Grace Community Church et al v. Lenox, Township of et al, No. 2:2007cv14674 - Document 86 (E.D. Mich. 2009)

Court Description: OPINION AND ORDER granting 60 Motion for Summary Judgment; denying 61 Motion to Amend/Correct; denying 68 Motion for Partial Summary Judgment. Signed by District Judge Marianne O Battani. (BThe)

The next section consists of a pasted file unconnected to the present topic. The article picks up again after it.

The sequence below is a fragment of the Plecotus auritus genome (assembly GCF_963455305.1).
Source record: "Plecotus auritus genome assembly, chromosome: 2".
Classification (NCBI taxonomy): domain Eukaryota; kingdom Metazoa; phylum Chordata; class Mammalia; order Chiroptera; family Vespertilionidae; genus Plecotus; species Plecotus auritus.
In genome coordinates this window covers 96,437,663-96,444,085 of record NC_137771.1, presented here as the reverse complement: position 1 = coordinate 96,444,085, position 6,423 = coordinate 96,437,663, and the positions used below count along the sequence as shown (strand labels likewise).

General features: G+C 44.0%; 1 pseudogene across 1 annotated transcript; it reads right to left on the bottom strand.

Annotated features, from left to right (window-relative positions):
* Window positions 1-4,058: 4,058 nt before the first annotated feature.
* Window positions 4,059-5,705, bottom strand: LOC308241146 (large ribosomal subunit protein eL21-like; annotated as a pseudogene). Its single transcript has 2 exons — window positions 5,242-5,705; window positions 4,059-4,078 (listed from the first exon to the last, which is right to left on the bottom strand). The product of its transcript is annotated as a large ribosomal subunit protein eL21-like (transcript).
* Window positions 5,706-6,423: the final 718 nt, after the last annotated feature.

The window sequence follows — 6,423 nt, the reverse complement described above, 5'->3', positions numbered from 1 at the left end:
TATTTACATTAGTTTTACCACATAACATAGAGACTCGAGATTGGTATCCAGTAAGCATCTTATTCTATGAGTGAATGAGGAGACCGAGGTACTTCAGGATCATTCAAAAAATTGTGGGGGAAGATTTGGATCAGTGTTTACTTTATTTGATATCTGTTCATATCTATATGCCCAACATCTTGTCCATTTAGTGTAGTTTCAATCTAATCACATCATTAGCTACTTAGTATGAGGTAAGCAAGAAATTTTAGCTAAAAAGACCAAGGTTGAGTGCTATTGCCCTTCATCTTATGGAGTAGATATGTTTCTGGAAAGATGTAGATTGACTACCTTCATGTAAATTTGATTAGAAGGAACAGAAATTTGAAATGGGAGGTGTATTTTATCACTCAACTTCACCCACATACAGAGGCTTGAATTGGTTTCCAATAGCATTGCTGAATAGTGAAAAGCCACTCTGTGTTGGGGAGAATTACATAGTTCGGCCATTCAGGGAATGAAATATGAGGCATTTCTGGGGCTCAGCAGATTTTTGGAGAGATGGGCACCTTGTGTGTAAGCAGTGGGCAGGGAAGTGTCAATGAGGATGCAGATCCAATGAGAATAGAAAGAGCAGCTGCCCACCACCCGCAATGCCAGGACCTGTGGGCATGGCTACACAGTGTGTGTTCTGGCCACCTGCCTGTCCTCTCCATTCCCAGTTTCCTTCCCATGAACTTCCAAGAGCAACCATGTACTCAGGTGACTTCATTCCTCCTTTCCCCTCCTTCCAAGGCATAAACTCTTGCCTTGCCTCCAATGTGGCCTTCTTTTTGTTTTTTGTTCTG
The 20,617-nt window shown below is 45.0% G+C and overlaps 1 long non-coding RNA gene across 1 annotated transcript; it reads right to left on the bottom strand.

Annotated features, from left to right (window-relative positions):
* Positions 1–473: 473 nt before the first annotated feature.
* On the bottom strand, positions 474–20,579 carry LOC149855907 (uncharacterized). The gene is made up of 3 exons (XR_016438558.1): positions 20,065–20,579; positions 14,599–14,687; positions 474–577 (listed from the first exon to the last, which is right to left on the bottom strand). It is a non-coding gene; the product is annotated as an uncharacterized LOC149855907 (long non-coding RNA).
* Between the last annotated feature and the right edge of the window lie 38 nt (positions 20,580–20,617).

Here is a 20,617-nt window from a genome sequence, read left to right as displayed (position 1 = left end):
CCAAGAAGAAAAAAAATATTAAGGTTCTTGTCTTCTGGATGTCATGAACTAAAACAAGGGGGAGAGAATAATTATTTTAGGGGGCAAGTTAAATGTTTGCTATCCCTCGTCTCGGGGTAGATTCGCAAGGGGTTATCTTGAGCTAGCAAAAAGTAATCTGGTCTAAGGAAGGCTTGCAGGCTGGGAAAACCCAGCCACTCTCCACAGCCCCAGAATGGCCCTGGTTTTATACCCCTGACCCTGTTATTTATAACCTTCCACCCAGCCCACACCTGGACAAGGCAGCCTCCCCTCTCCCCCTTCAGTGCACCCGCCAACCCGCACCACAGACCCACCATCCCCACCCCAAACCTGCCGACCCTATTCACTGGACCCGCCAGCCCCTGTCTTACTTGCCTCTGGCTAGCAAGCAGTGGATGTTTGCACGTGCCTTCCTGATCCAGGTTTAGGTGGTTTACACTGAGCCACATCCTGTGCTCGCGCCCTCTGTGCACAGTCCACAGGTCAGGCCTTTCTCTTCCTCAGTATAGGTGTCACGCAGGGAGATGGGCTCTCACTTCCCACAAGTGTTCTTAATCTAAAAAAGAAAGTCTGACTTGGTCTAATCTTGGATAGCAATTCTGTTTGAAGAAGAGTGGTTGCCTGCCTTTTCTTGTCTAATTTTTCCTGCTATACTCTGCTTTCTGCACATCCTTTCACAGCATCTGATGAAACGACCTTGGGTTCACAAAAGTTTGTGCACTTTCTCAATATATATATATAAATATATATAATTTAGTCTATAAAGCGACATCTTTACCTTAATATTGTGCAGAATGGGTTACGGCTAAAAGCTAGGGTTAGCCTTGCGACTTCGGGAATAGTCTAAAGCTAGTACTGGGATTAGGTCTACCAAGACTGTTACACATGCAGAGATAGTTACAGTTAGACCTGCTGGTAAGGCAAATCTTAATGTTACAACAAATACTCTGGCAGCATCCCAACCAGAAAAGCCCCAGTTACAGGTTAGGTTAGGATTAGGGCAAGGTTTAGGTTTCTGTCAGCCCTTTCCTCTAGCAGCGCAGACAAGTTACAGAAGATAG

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UNITED STATES DISTRICT COURT EASTERN DISTRICT OF MICHIGAN SOUTHERN DIVISION GRACE COMMUNITY CHURCH, an ecclesiastical corporation, and BETH OAKLEY, an individual, Case Number: 07-14674 HON. MARIANNE O. BATTANI Plaintiffs, v. LENNOX TOWNSHIP, a Michigan municipal body, the LENNOX TOWNSHIP PLANNING COMMISSION, a Michigan municipal body, KAREN TURCHI, in her individual capacity, and LOU IANTIELLI, in his individual capacity, and MIKE ODROBINA, Defendants. / ORDER GRANTING DEFENDANTS MOTION FOR SUMMARY JUDGMENT PURSUANT TO FED. R. CIV. P. 12(b)(6) AND 56(c) AND DENYING PLAINTIFFS MOTION FOR PARTIAL SUMMARY JUDGMENT AND MOTION FOR LEAVE TO FILE FIRST AMENDED COMPLAINT Grace Community Church (Grace Church or Church) and Beth Oakley, a former resident of the Church s Christian Discipleship Center, filed suit against Defendants Lenox Township, its Planning Commission, and individual defendants, Karen Turchi, Lou Ianitelli, and Mike Odrobina for claims arising under federal and state law. Before the Court is Defendants Motion for Summary Judgment (Doc. No. 60), Plaintiffs Motion for Partial Summary Judgment (Doc. No. 68), and Plaintiffs Motion for Leave to File First Amended Complaint (Doc. No. 61). For the reasons that follow, Defendants Motion is GRANTED and Plaintiffs motions are DENIED. I. STATEMENT OF FACTS/PROCEDURAL HISTORY This is Grace Church s second suit against Lenox Township. Because familiarity with the earlier suit aids in the resolution of the dispute before this Court, the factual background of the 2006 lawsuit as detailed in Grace Cmty. Church v. Lenox Twp., 544 F.3d 609 (6th Cir. 2008) (Grace I), follows. Grace Community Church is located in Lenox Township, Macomb County, approximately 30 miles north of Detroit. The Church is pastored by Reverend William Pacey, an ordained minister of the Anchor Bay Evangelistic Association. Rev. Pacey established Grace Community Church in 1996 to provide a place of worship for those who just didn't fit in to a normal church setting. Pacey aff. at ¶ 3, JA 317. Grace Community Church views people's emotional and substance abuse problems as stemming from a strained personal relationship with God. Id. at ¶¶ 6-7. To assist people in learning to trust God, the Church began operating residential programs at various sites. In 2004, the Church purchased property on 30 Mile Road in Lenox Township that had previously been home to a Catholic monastery and later, a residential nursing care facility. The Church intended to consolidate its worship and residential counseling ministries under one roof. The Church applied to the Lenox Township Planning Commission for a special land use permit in early 2005. In June 2005, the Commission approved the application for operation of the Church, but withheld action regarding the residential facility pending receipt of further information from Rev. Pacey and consideration of appropriate conditions. At its August 22, 2005 meeting, the Commission granted the permit for operation of the residential program, the Christian Discipleship Center, subject to various conditions. The conditions included requirements, inter alia: that residents be pre-screened to determine that they are of a desirable nature and pose no danger to the surrounding community; that the facility not be used as a halfway house or to house persons undergoing alcohol or drug rehabilitation; and that, in the event of a complaint suggesting a violation of the conditions, a representative of the Church appear before the Commission to show cause why the permit should not be revoked. At its very next meeting, on September 26, 2005, the Commission received information to the effect that, contrary to assurances given by Rev. Pacey, substance abuse counseling was being provided at the Christian Discipleship Center on 30 Mile Road. The information came in the form of a report from the Township attorney, Terry Welch, who had 2 been advised of a complaint received by the Macomb County Sheriff. The Sheriff's Department had received the complaint from Ronald Riggi, whose nineteen year-old daughter, Robin, had been released from the Macomb County Jail and referred by local District Judge Denis R. LeDuc to Grace Community Church for substance abuse counseling. Riggi and his daughter had met with Rev. Pacey at the 30 Mile Road site. Riggi had paid the $250 application fee charged by Rev. Pacey with the understanding that his daughter would receive substance abuse counseling. When Riggi learned that his daughter had not received any substance abuse counseling during her first week in the program, Riggi confronted Rev. Pacey. This confrontation led to the termination of Robin's participation in the program and to Riggi's complaint to the Sheriff's Department about possible fraudulent or suspicious activities. Welch also reported that when this information was conveyed to Township officials, Planning Commission member Karen Turchi undertook an internet search and found several descriptions of Grace House in New Haven (adjacent to Lenox Township) as a halfway house or 3/4-way house assisting people in overcoming emotional and physical addictions. In response to this information, Rev. Pacey refused to comment on the incident with Ronald Riggi and his daughter. He maintained, however, that he had not provided any substance abuse counseling at the 30 Mile Road site and that the special use permit conditions placed on Grace Community Church (without mentioning those imposed on the Christian Discipleship Center) had been met. One of the Commission members thereupon made a motion to revoke the special use permit for the Christian Discipleship Center, which carried with little discussion. The Church made no attempt to obtain reconsideration of the revocation decision, did not apply for reinstatement of the special use permit, and did not appeal the revocation decision to the Zoning Board of Appeals. Almost one year later, Grace Community Church commenced this action by filing its complaint in the Eastern District of Michigan on August 7, 2006. The complaint names Lenox Township as defendant and contains four counts, including claims under [the Religious Land Use and Institutionalized Persons Act] RLUIPA and the Religious Freedom Restoration Act, a claim for denial of equal protection, and a claim for damages based on unconstitutional taking and tortious interference with economic advantage. After the claim for relief under the Religious Freedom Restoration Act was voluntarily dismissed, both parties filed motions for summary judgment. The Township moved for summary judgment on all three remaining claims contending they should be dismissed for lack of ripeness. The Church moved for partial summary judgment contending it was entitled to judgment as a matter of law on its claim under RLUIPA. The district court 3 conducted a hearing on the motions on August 28, 2007 and issued its ruling three days later, granting the Township's motion and denying the Church's. The court reasoned that the Church, by failing to pursue its remedies with the Zoning Board of Appeals, failed to obtain a final decision on its entitlement to the permit. The court therefore dismissed the action as unripe, without prejudice. Grace Cmty, Church, 544 F.3d at 611-12. The appellate court affirmed the district court s holding that the action was nonjusticiable for lack of ripeness in a decision dated October 10, 2008. In October 2007, while Grace I was pending, Grace Church and Beth Oakley, filed the instant suit.1 In this lawsuit (Grace II), Plaintiffs allege claims for Mandamus and Superintending Control (Count I), Civil Rights Violations under the United States Constitution (Count II), Civil Rights Violations under the Michigan Constitution (Count III), Violation of the Religious Land Use and Institutionalized Persons Act (RLUIPA), 42 U.S.C. § 2000cc, et seq. (Count IV), Violation of the Fair Housing Act (FHA), 42 U.S.C. § 36045 (Count V), Defamation against Defendant Odrobina (Count VI)2, and Civil Conspiracy (Count VII). In Grace II, Plaintiffs re-allege many of the facts giving rise to the first lawsuit and rely on those as well as subsequent events as the basis for the new claims. For example, they assert that Grace Church was required to submit a special approval land use application in December 2004 for two uses within one building, even though the 1 Shortly thereafter, the case was reassigned as a companion case to Grace I to the Hon. Paul Borman. In June 2008, Judge Borman granted Plaintiff s request to stay the case. The case subsequently was reassigned to this Judge. 2 Pursuant to Stipulation and Order, this count was dismissed. 4 uses were the same. Compl., ¶ 21. There is no dispute that the appellate court was aware of the fact that the Planning Commission considered the application for several months without making a decision on the application; that the Planning Commission approved the proposed use for the for the Church only at the June 27, 2005, meeting; that the special land use permit for the CDC was approved in August 2005, and revoked the following month based on the Commission s finding that Grace Church was conducting drug and alcohol counseling on the property in violation of the permit. While the Grace I appeal was pending, the Planning Commission again considered the special use permit for the CDC at a September 2007 meeting. A decision on the permit was tabled. The following month, the Planning Commission again tabled a decision, and Plaintiffs filed Grace II. Plaintiffs assert in the new complaint that the September and October 2007 meetings show the Grace Church would never be allowed to operate the CDC without judicial intervention. See Compl., ¶ 45. The CDC Special Use Permit (SUP) was reapproved at the November 26, 2007, Township meeting. According to the transcript of the meeting, As promised by Pastor Pacey and his attorney, there shall be no form of any residential drug and alcohol rehabilitation counseling at the facility in any way, shape or form or at any stage of the person s rehabilitation. Likewise, pursuant to their own promises, the facility shall never be used for any form of court referrals, court probation or as a halfway house. If a person is referred there by a court, the use of a form in which that person states that they are not receiving any drugs and alcohol rehabilitation shall be in violation of the reapproval. [ ] The second land use permit shall be effective for a period of 12 months. If there are any complaints by either Lenox Township residents or Lenox Township official suggesting that good cause exists to believe that any of these conditions have been breached, the Discipleship Center 5 shall be notified. . . . *** Prior to the time that a Certificate of Occupancy is granted, the applicant must comply with all conditions imposed by the Macomb County Health Department. Prior to that time a Certificate of Occupancy is granted, the applicant must comply with the building code, fire code for an R-1 use classification as approved by Lenox Township Building Department and Lenox Township Fire Department. In this regard, the applicants understand that the residential center requires a fire sprinkling system or some engineering alternative that is approved by the Lenox Township building Department and the Lenox Township Fire Department. Pl. s Ex. 11. The parties subsequent conduct is discussed as needed in the analysis of the motions. III. STANDARD OF REVIEW To survive a motion to dismiss for failure to state a claim under Rule 12(b)(6), a plaintiff must show that his complaint alleges facts which, if proven, would entitle him to relief. First Am. Title Co. v. DeVaugh, 480 F.3d 438, 443 (6th Cir. 2007). A complaint must contain either direct or inferential allegations with respect to all material elements necessary to sustain a recovery under some viable legal theory. Weiner v. Klais & Co., 108 F.3d 86, 88 (6th Cir. 1997). When reviewing a motion to dismiss, the Court must construe the complaint in the light most favorable to the plaintiff, accept all factual allegations as true, and determine whether the complaint contains enough facts to state a claim to relief that is plausible on its face. Bell Atl. Corp. v. Twombley, 550 U.S. 544, 570 (2007). Under general pleading standards, the facts alleged in the complaint need not be detailed, although a plaintiff's obligation to provide the grounds' of his entitlement to relief requires more than labels and conclusions, and a formulaic recitation of a cause of action's elements will not do.' Id. 6 In Ashcroft v. Iqbal, 129 S. Ct. 1937 (2009), the Supreme Court further refined the standard, articulating a two-pronged approach to be used to determine whether a complaint states a claim upon which relief may be granted. Id. at 1950. First, a court should identify[] the allegations in the complaint that are not entitled to the assumption of truth. Id. at 1951. [B]are assertions, such as those that amount to nothing more than a formulaic recitation of the elements of a claim, can provide context to the factual allegations, but are insufficient to state a claim for relief, and must be disregarded. Id. (quoting Twombly, 550 U.S. at 555). Second, the Court must scrutinize these facts to see if they plausibly suggest an entitlement to relief. Iqbal, 129 S. Ct. at 1951. Although even unrealistic or nonsensical factual allegations must be credited, the Court must determine whether more likely explanations exist for these facts than the inference required to support the plaintiff s legal theory. Id. at 1950-51. Pursuant to Rule 56(c), a motion for summary judgment is to be granted only if the evidence indicates that no genuine issue of material fact exists. FED. R. CIV. P. 56(c). To avoid summary judgment, the opposing party must have set out sufficient evidence in the record to allow a reasonable jury to find for him at trial. Anderson v. Liberty Lobby, Inc., 477 U.S. 242, 248 (1986); Matsushita Elec. Indus. Co. v. Zenith Radio Corp., 475 U.S. 574 (1986). The sufficiency of the evidence is to be tested against the substantive standard of proof that would control at trial. Anderson, 477 U.S. 242. The moving party has the burden of showing that there is an absence of evidence to support the non-moving party's case. Celotex v. Catrett, 477 U.S. 317, 325 (1986). [A] party opposing a properly supported motion for summary judgment may not rest on mere allegations or 7 denials of his pleading, but must set forth specific facts showing that there is a genuine issue for trial." Anderson, 477 U.S. at 256. In disposing of a motion for summary judgment, this Court must consider the evidence in the light most favorable to the nonmoving party, but may weigh competing inferences for their persuasiveness. Matsushita, 475 U.S. at 574. IV. ANALYSIS At the outset, the Court notes that in their responsive pleading, Plaintiffs agreed that the due process claim advanced in Count II must be dismissed and also agreed to dismiss Plaintiff Beth Oakley. Accordingly, those issues are not addressed below. Because Defendants motion raises issues of justiciability, it is addressed before Plaintiffs dispositive motion, which requests a decision on the merits. The question of ripeness raises issues of Article III's case or controversy requirement as well as prudential limitations on the exercise of judicial authority. See Suitum v. Tahoe Reg'l Planning Agency, 520 U.S. 725, 733 n. 7 (1997). It requires a court to decide whether it should defer consideration until such time as the claims have matured into a more appropriate form before the court. Abbott Labs. v. Gardner, 387 U.S. 136, 148 (1967). A. Ripeness (Counts II-V) In Counts II through V, Plaintiffs claim that Defendants violated their state and federal civil rights, RLUIPA, and FHA by including certain conditions in the CDC SUP. The parties dispute whether these claims are ripe. In Williamson County Reg l Planning Comm n v. Hamilton Bank, 473 U.S. 172, 8 186 (1985), the Supreme Court held that a claim that the application of government regulations effects a taking of a property interest is not ripe until the government entity charged with implementing the regulation has reached a final decision regarding the application of the regulation to the property at issue. This reasoning has been extended beyond a takings claim to a claim under RLUIPA. Grace Community Church, 544 F.3d 609 at 615 (citing Insomnia Inc. v. City of Memphis, 278 Fed. Appx. 609, 613-14, 2008 WL 2121053 (6th Cir. May 20, 2008) (observing that the Sixth Circuit has applied the finality requirement to equal protection, substantive and procedural due process and takings claims arising from land use disputes). In determining whether a claim is ripe for review, courts consider three factors: (1) the likelihood that the harm alleged by the plaintiffs will ever come to pass; (2) whether the factual record is sufficiently developed to produce a fair adjudication of the merits of the parties' respective claims; and (3) the hardship to the parties if judicial relief is denied at this stage in the proceedings. Insomnia, at *3, 278 Fed. Appx. 609, 612 (quoting Warshak v. United States, 490 F.3d 455, 467 (6th Cir. 2007)). Plaintiffs assert that they have satisfied the ripeness requirements. Specifically, they claim that Defendants ignored their efforts to appeal the November 2007 decision re-approving the CDC SUP with conditions. As support for their position they rely on a letter dated December 3, 2007, written by Plaintiffs counsel to Defendants counsel, indicating that it was not clear whether the decision was a final one, and requesting confirmation whether the decision [was] final, or, if the conditions can be appealed to the Zoning Board of Appeals or another body within Lenox Township. Pls. Ex. 14. Plaintiffs counsel also included a request that in the event the decision was not a final 9 decision, that the correspondence serve as Grace Community Church s appeal to the Zoning Board of Appeals or any other agency with respect to the decision of the Planning Commission. Id. According to Plaintiffs, Defendants never responded to their inquiry about an appeal of the decision. For this reason, Plaintiffs conclude that Lenox Township has reached a final decision regarding the application of the regulations to the CDC, and they may proceed on their claims in the judicial forum. See Insomnia, 278 Fed. Appx. at 612. They assert that the factual record is sufficiently developed to produce a fair adjudication of the merits of the claim, that the harm they alleged has come to pass, and there is immense hardship to the parties if judicial relief is denied. In sum, their position is that they have satisfied the ripeness requirements. The record does not support Plaintiffs assertion regarding the finality of the record. First and foremost, the Court declines to equate an expression of an intent to appeal with an appeal. Here, Plaintiffs failed to appeal the CDC use condition regarding drug and alcohol counseling, or any other condition placed on the permit. Nor did Plaintiffs seek a variance. Moreover, contrary to Plaintiffs assertion that Defendants did not respond to their December 3, 2007, letter, thereby absolving them of any need to take further action, in a letter dated December 10, 2007, Lenox Township identified and provided those sections of the building code and fire code in dispute. The correspondence also included an appeal application and a list of current members of the Construction Board of Appeals. See Defs. Reply, Ex. A. The letter further suggests that the driveway capping/paving issue might be an impediment to the CDC receiving a Certificate of Occupancy. Id. 10 During oral argument, Plaintiffs counsel disputed his receipt of this letter. Thereafter, Defendants provided the Court with the Transmit Confirmation Report, dated December 11, 2007, confirming the facsimile transmittal of the letter. See Defendants Supplemental Document Submission, Ex. A. Defendants also provided a letter authored by Plaintiff s counsel dated December 13, 2007, which references a December 10, 2007, letter from Defendants. See Defendants Supplemental Document Submission, Ex. B. The Court does not find the December 13, 2007, letter evidences receipt of the December 10, 2007, faxed letter. Plaintiffs suggest that their letter was sent in response to a different December 10, 2007, letter. The content suggests Plaintiffs are correct. See Plaintiffs Reply to Defendants Addendum, Ex. A, December 10, 2007, letter with attached Special Land Use Permit.3 This dispute is immaterial because the Transmit Confirmation Report is sufficient, in and of itself, to undermines Plaintiffs position that a final decision has been made. The Transmit Confirmation Report likewise derails Plaintiffs contention that Defendants have not complied with their statutory obligation to hear an appeal within thirty days of its submission. See MICH. COMP. LAWS § 125.1514. Although § 125.1514 requires a board of appeals to hear the appeal and render and file its decision with a statement of reasons for the decision with the enforcing agency from whom the appeal was taken not more than 30 days after submission of the appeal, in this case Plaintiffs 3 In their Reply to Defendants Addendum (Doc. No. 83), Plaintiffs ask the Court to impose financial sanctions under Rule 11, because of Defendants attempt to present false evidence. The Court notes that the request does not comport with the procedural requirements articulated in Rule 11. See FED. R. CIV. P. 11. 11 reliance on the statute is misplaced. The language immediately preceding that cited by Plaintiffs provides that before a decision is made, an interested person, or the person s authorized agent, must appeal in writing to the board of appeals. Id. Although the Court agrees that Plaintiffs need not wait endlessly for an offer to hear an appeal, the record is void of any evidence that Plaintiffs made an effort beyond the December 3, 2007, letter to perfect an appeal. Plaintiffs bear the burden of appealing a decision, Defendants do not bear a burden to solicit an appeal. In addition, the Court finds the record is undeveloped relative to Plaintiffs assertion that the conditions in the SUP, rather than the revocation of the SUP, violates their rights. In Grace I, Plaintiffs appealed the revocation of the CDC SUP, not the conditions that were encompassed in the SUP. Consequently, the Planning Commission hearings were limited to the validity of the revocation, not the issues advanced in Grace II. Accordingly, the Court finds that Plaintiffs cannot meet the three requirements. There is no basis for this Court to conclude that the CDC will never be allowed to operate. Further, Defendants have not issued a final decision, conduct that seemingly would foster an understanding of how the special conditions relate to the property, and why those conditions have been imposed. Finally, the Court notes that Defendants have indicated that Plaintiffs may appeal the conditions. As noted in Grace I, the finality requirement is particularly important in land use regulation, id. at 618 (citing Insomnia, 2008 WL 2121053 at *3, 278 Fed.Appx. 609, 612, and the Court is unwilling to excuse the requirement here. Because the Court finds these claims are not ripe for review, it declines to 12 address the other arguments raised in Defendants motion as to Counts II-V. However, Plaintiffs failure to take advantage of the remedies that may be made available by appealing the conditions to the Planning Commission and/or the Zoning Board of Appeals does impact Count I, which requests the Court issue a writ of mandamus or order of superintending control. Under Michigan law, when another adequate remedy is available to the party seeking the order, a complaint for superintending control may not be filed. See MICH. COMP. LAWS § 3.302(b). Accordingly, the Court dismisses without prejudice Plaintiffs request for mandamus and superintending control (Count I). Further, it denies Plaintiffs request for a judgment on the merits of their claims under RLUIPA and FHA. B. VIABILITY OF CONSPIRACY CLAIM In Count VII of their Complaint, Plaintiff allege that Defendants acted in concert to deny the civil rights of the plaintiffs by designing and implementing a plan to deny Plaintiffs the right they have to use the property as a Christian Discipleship Center in violation of the Michigan Constitution, the Fair Housing Act and the Religious Land Use and Institutionalized Persons Act. Compl. at ¶ 70, p. 27. Defendants challenge the viability of the claim procedurally and substantively. Specifically, they raise ripeness, the sufficiency of the factual allegations, and the intracorporate conspiracy doctrine. Plaintiffs two paragraph response is limited to the second two grounds. At the outset, they maintain that the intracorporate conspiracy doctrine does not apply to their conspiracy claim, which is grounded in state, not federal, law. The intracorporate conspiracy doctrine provides that where all of the defendants are members of the same entity, there are not two separate people to form a conspiracy. See Hull v. Cuyahoga 13 Valley Joint Vocational Sch. Dist. Bd. of Educ., 926 F.2d 505, 509-510 (6th Cir. 1991) (noting that [i]t is basic in the law of conspiracy that you must have two persons or entities to have a conspiracy. A corporation cannot conspire with itself any more than a private individual can, and it is the general rule that the acts of the agent are the acts of the corporation. ). The doctrine originated in the antitrust context and has been applied to claims brought under 42 U.S.C. § 1985(3) (creating a civil cause of action against individuals who conspire to deprive an individual of equal protection of the laws). Defendants have cited no published Michigan authority adopting this theory to the claim advanced in this case. But see Tropf v. Holzman & Holzman, No. 257019, 2006 WL 120377 (Mich. Ct. App. Jan. 17, 2006) (holding intra-corporate trust doctrine bars action for a civil conspiracy between a corporation and its agents acting within the scope of employment); Blair v. Checker Cab Co., 558 N.W.2d 439, 442-43 (Mich. Ct. App. 1996) (carving out an exception to this rule when corporate agents have a "personal stake" or motive in the conspiracy, and therefore are acting on their own behalf). Therefore, the Court finds Defendants have not met their burden to show they are entitled to judgment as a matter of law. In addressing Defendants challenge to the sufficiency of their allegations of conspiracy, Plaintiffs recite the elements of a civil conspiracy claim and refer the Court to ¶ 70 of their Complaint. They add that Defendants together set out to destroy Grace Church and deny it the right to use its property for a lawful purpose. . . . Pls. Resp. at p. 23. The elements of a civil conspiracy are a concerted action by a combination of two or more persons to accomplish an unlawful purpose or a lawful purpose by unlawful 14 means. Fenestra, Inc. v. Gulf American Land Corp., 141 N.W.2d 36 (Mich. 1966). Although an assessment of the sufficiency of the allegations requires consideration of the elements of the claim, more is needed. Ashcroft v. Iqbal, 129 S.Ct. 1937 (2009). Certainly, a Rule 12(b)(6) challenge to a complaint cannot succeed merely because of a lack of detailed factual allegations. Nevertheless, a court is not bound to accept as true a legal conclusion couched as a factual allegation. Papasan v. Allain, 478 U.S. 265, 286 (1986). Although well-pleaded facts must be accepted as true for purposes of determining whether the complaint states a plausible claim for relief, the court is under no obligation to assume the truth of legal conclusions. Paragraph 90, standing alone, merely recites the required elements of a civil conspiracy claim and stands as a legal conclusion. Although Count VII incorporates all of the other allegations of the complaint, Plaintiffs have not directed the Court to any other specific factual allegations. It is not the duty of this Court to scour the complaint for the allegations needed to sustain the claim. Finally, Plaintiffs do not respond to the argument that if the underlying claims are dismissed, the conspiracy claim must be as well. According to Defendants, a claim of civil conspiracy may not exist in the air; rather, it is necessary to prove a separate, actionable tort. Early Detection Center, PC v. New York Life Ins. Co.,403 N.W.2d 830, 836 (Mich. Ct. App. 1986) (citation omitted). Advocacy Org. for Patients & Providers v. Auto Club Ass'n, 670 N.W.2d 569, 580 (Mich. Ct. App. 2003). In this case, unlike the cases cited by Defendants, the underlying torts have not been dismissed on substantive grounds. The Court merely has determined the underlying tort claims are not ripe. However, until Plaintiffs are free to prove an 15 underlying actionable tort, the Court finds the conspiracy claim, which is entangled in the merits of the underlying tort claims, cannot be advanced at this time. Accordingly, the Court finds it is not ripe and must be dismissed. C. PLAINTIFF S MOTION TO AMEND COMPLAINT Plaintiffs seek leave to file an amended complaint. The governing rule, FED. R. CIV. P. 15(a), provides that [t]he court should freely give leave when justice so requires. In deciding motions brought under this rule, the courts look to the factors first articulated in Foman v. Davis, 371 U.S. 178, 182 (1962), and revisited in Zenith Radio Corp. v. Hazeltine Research, Inc., 401 U.S. 321, 330-31(1971). Denial of a motion to amend is warranted where there has been undue delay or bad faith in making the motion, when granting the motion would unduly prejudice the nonmoving party, or when the proposed amendment would be futile. According to Plaintiffs, the amended complaint merely flesh[es] out claims [they] already alleged in [the] original complaint in more defined terms. . . . Pls. Reply to Defs. Resp. to Motion for Leave to File a First Amended Complaint at 1. For purposes of the resolution of this motion, the Court accepts this characterization as accurate and finds that last factor--futility--warrants a denial of Plaintiff s request. More particularly, here, the Court already has found that Plaintiffs claims are not ripe. Therefore, an amended complaint that mere adds detail to the claims does not alter the analysis. V. CONCLUSION 16 For the reasons discussed above, the Court GRANTS Defendants motion and DENIES Plaintiffs motions. IT IS SO ORDERED. s/Marianne O. Battani MARIANNE O. BATTANI UNITED STATES DISTRICT JUDGE DATE: September 24, 2009 CERTIFICATE OF SERVICE Copies of this Order were mailed and/or e-filed to counsel of record on this date. s/Bernadette M. Thebolt Case Manager 17